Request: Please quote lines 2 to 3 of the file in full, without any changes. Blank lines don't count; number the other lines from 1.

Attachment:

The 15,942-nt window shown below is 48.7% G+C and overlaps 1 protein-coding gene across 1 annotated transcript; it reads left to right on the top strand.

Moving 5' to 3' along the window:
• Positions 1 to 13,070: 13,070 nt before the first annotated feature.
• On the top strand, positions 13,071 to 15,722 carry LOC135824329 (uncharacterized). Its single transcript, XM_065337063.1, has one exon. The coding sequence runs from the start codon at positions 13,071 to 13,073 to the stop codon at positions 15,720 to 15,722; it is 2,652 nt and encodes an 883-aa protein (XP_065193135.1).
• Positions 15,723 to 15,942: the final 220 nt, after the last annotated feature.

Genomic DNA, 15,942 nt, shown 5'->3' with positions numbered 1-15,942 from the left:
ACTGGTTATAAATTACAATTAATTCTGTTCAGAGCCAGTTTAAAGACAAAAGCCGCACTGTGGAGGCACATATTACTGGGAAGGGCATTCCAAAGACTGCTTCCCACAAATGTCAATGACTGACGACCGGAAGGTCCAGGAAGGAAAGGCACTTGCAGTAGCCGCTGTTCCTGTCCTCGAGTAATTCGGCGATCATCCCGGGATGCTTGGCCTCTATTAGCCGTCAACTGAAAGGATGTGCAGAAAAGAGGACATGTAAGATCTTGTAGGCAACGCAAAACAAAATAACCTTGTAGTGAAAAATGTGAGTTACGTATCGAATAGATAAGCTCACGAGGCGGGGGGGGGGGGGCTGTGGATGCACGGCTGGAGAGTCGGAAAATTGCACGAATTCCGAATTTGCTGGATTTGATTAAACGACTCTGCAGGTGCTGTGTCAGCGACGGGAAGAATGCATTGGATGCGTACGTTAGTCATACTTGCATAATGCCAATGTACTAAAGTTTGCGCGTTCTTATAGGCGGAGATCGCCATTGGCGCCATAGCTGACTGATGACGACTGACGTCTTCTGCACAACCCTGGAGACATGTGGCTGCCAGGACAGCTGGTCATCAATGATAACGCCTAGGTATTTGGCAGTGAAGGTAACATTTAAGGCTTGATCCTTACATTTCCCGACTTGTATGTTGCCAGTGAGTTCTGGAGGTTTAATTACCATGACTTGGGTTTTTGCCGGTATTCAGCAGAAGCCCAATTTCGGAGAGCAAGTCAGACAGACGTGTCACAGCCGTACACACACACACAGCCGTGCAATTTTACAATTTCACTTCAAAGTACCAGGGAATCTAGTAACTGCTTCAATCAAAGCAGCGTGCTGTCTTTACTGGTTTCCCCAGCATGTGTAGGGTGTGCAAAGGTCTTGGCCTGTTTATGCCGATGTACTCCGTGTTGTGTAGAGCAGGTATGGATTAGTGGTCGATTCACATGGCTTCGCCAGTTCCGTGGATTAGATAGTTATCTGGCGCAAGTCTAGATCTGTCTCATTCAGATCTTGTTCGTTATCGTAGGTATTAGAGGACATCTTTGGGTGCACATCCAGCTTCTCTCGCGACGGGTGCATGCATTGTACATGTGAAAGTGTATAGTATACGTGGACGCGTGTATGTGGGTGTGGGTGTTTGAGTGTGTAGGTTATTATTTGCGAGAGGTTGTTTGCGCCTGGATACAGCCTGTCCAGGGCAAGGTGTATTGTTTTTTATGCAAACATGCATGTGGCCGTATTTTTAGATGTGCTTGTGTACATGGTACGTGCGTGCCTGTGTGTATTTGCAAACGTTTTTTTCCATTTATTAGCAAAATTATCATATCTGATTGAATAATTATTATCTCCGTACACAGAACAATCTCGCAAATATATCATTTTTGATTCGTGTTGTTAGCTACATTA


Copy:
Moving 5' to 3' along the window:
• Positions 1 to 13,070: 13,070 nt before the first annotated feature.